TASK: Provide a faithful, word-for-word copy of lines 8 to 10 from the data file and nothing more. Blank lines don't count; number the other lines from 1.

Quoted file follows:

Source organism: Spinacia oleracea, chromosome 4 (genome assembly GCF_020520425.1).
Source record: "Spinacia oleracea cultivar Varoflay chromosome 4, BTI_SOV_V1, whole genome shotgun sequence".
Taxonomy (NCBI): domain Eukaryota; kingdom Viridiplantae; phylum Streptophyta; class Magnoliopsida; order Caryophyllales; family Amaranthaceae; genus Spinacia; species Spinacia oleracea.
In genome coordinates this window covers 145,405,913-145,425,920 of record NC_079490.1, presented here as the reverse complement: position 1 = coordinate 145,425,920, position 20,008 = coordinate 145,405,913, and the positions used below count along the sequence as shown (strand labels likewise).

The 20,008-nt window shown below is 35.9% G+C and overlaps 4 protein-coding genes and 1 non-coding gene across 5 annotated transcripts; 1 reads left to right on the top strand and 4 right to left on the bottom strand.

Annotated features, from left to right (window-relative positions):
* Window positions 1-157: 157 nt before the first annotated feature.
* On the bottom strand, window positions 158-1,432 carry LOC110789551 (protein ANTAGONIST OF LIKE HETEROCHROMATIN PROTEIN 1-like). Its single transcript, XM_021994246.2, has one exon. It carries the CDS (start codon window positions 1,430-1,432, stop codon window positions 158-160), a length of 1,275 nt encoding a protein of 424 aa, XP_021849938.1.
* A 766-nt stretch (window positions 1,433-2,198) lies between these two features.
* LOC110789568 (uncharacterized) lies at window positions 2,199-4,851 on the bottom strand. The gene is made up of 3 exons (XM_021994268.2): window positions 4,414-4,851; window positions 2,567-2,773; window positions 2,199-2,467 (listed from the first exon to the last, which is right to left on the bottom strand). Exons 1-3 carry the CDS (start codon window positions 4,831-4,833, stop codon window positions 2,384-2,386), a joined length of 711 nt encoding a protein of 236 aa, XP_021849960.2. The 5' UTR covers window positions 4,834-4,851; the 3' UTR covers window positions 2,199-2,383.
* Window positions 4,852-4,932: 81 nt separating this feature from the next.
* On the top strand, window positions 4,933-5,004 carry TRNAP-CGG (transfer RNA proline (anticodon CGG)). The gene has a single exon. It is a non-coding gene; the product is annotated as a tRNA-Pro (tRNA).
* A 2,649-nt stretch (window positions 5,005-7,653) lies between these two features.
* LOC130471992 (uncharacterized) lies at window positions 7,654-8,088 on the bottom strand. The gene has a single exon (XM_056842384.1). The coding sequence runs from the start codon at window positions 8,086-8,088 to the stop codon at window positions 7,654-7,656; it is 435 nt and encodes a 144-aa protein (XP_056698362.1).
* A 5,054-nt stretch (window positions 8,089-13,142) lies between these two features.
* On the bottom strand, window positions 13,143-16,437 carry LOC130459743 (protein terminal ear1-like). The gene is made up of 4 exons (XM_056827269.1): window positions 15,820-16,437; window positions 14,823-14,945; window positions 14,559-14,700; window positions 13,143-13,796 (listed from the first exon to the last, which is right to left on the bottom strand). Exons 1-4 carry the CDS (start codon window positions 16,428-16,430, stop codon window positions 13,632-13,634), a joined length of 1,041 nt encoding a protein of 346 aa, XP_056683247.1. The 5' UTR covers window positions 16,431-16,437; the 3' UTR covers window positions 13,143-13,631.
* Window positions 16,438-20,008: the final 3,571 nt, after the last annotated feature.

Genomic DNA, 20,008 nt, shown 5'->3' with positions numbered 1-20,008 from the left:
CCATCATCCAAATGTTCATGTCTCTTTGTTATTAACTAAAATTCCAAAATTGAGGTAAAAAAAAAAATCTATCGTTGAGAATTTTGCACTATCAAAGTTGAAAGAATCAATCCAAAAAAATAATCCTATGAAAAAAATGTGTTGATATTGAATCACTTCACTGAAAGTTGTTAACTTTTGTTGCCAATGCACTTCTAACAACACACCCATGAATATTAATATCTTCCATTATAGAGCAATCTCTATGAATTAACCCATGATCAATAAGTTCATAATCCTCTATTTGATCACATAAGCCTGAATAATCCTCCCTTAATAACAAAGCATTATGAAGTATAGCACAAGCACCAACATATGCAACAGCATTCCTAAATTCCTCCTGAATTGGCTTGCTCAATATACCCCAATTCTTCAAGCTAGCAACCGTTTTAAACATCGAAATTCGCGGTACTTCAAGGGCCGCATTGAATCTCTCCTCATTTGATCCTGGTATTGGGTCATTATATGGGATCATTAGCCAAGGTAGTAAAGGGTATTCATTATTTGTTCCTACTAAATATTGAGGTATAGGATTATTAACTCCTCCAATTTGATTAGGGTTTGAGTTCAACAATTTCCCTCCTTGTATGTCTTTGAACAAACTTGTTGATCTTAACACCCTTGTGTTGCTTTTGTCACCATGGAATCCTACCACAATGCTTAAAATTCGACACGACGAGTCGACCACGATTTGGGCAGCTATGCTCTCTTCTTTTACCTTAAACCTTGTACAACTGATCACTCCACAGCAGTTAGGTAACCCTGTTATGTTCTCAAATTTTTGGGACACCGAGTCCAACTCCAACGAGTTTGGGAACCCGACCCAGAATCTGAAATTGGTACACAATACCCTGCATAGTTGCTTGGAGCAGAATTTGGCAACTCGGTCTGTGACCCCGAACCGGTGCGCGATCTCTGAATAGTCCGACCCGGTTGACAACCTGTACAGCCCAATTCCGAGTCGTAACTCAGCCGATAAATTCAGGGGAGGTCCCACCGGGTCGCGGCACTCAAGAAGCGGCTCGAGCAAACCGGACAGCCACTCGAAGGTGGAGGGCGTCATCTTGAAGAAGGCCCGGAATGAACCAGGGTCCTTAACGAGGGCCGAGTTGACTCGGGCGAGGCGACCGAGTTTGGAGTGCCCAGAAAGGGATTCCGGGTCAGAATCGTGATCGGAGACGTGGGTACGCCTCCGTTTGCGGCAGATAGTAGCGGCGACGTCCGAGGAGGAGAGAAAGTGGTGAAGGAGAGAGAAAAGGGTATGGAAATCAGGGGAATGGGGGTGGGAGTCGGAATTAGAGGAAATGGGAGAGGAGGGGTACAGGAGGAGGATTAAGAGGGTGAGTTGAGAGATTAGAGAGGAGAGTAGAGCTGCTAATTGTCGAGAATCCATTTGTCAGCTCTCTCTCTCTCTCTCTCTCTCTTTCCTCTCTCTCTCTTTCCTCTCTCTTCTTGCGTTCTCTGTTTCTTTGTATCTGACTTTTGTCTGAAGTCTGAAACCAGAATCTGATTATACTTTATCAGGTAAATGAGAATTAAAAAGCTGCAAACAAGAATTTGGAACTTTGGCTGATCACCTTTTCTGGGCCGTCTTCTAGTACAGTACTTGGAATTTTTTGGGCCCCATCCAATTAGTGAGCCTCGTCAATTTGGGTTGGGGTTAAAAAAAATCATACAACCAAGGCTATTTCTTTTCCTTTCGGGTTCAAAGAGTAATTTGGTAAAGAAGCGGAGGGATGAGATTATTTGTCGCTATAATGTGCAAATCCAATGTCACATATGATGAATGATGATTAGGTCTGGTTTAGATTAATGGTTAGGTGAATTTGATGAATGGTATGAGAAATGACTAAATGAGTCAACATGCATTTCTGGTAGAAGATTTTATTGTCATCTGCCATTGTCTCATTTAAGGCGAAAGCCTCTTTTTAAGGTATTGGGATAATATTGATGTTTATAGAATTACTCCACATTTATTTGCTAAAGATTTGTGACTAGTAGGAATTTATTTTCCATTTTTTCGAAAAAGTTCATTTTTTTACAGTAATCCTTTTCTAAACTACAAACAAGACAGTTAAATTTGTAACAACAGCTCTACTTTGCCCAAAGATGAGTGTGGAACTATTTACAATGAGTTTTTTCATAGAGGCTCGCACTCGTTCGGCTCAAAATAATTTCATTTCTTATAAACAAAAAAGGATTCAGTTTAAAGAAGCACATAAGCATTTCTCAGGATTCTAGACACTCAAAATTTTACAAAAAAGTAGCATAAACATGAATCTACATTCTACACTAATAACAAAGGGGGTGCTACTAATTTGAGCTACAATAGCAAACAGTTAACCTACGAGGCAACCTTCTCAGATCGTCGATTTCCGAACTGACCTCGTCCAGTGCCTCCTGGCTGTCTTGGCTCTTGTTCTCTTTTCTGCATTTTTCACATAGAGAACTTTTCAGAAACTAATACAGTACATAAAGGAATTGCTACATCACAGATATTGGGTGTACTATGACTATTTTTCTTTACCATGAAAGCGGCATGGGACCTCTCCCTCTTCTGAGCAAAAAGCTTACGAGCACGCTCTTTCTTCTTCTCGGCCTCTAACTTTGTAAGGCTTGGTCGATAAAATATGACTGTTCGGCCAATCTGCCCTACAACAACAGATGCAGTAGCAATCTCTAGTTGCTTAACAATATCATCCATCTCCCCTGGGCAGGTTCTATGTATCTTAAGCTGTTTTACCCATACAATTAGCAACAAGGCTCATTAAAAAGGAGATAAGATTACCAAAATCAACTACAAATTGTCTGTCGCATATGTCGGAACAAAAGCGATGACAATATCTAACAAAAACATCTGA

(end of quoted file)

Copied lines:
* On the bottom strand, window positions 158-1,432 carry LOC110789551 (protein ANTAGONIST OF LIKE HETEROCHROMATIN PROTEIN 1-like). Its single transcript, XM_021994246.2, has one exon. It carries the CDS (start codon window positions 1,430-1,432, stop codon window positions 158-160), a length of 1,275 nt encoding a protein of 424 aa, XP_021849938.1.
* A 766-nt stretch (window positions 1,433-2,198) lies between these two features.
* LOC110789568 (uncharacterized) lies at window positions 2,199-4,851 on the bottom strand. The gene is made up of 3 exons (XM_021994268.2): window positions 4,414-4,851; window positions 2,567-2,773; window positions 2,199-2,467 (listed from the first exon to the last, which is right to left on the bottom strand). Exons 1-3 carry the CDS (start codon window positions 4,831-4,833, stop codon window positions 2,384-2,386), a joined length of 711 nt encoding a protein of 236 aa, XP_021849960.2. The 5' UTR covers window positions 4,834-4,851; the 3' UTR covers window positions 2,199-2,383.